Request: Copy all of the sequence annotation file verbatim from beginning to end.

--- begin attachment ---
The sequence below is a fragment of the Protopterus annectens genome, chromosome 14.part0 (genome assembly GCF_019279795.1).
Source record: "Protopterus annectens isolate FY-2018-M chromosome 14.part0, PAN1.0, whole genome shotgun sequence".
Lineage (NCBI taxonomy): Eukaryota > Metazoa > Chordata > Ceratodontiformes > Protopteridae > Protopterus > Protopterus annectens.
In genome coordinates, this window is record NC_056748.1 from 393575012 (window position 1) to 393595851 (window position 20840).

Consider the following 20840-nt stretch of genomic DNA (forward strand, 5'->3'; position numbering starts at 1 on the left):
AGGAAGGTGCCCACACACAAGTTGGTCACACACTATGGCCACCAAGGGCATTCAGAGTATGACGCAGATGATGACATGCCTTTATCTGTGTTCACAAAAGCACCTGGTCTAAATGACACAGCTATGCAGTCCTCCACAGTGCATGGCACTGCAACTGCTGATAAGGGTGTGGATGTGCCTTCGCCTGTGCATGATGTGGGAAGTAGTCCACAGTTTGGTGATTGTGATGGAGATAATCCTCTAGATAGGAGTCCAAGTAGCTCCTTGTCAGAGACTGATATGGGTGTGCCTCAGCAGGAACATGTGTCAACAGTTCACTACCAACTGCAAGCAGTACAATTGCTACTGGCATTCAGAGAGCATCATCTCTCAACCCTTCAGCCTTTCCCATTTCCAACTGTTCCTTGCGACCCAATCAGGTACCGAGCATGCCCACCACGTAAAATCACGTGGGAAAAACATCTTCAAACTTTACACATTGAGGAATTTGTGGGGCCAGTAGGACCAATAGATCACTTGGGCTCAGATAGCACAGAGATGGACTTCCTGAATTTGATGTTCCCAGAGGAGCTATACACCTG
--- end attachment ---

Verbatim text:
The sequence below is a fragment of the Protopterus annectens genome, chromosome 14.part0 (genome assembly GCF_019279795.1).
Source record: "Protopterus annectens isolate FY-2018-M chromosome 14.part0, PAN1.0, whole genome shotgun sequence".
Lineage (NCBI taxonomy): Eukaryota > Metazoa > Chordata > Ceratodontiformes > Protopteridae > Protopterus > Protopterus annectens.
In genome coordinates, this window is record NC_056748.1 from 393575012 (window position 1) to 393595851 (window position 20840).

Consider the following 20840-nt stretch of genomic DNA (forward strand, 5'->3'; position numbering starts at 1 on the left):
AGGAAGGTGCCCACACACAAGTTGGTCACACACTATGGCCACCAAGGGCATTCAGAGTATGACGCAGATGATGACATGCCTTTATCTGTGTTCACAAAAGCACCTGGTCTAAATGACACAGCTATGCAGTCCTCCACAGTGCATGGCACTGCAACTGCTGATAAGGGTGTGGATGTGCCTTCGCCTGTGCATGATGTGGGAAGTAGTCCACAGTTTGGTGATTGTGATGGAGATAATCCTCTAGATAGGAGTCCAAGTAGCTCCTTGTCAGAGACTGATATGGGTGTGCCTCAGCAGGAACATGTGTCAACAGTTCACTACCAACTGCAAGCAGTACAATTGCTACTGGCATTCAGAGAGCATCATCTCTCAACCCTTCAGCCTTTCCCATTTCCAACTGTTCCTTGCGACCCAATCAGGTACCGAGCATGCCCACCACGTAAAATCACGTGGGAAAAACATCTTCAAACTTTACACATTGAGGAATTTGTGGGGCCAGTAGGACCAATAGATCACTTGGGCTCAGATAGCACAGAGATGGACTTCCTGAATTTGATGTTCCCAGAGGAGCTATACACCTG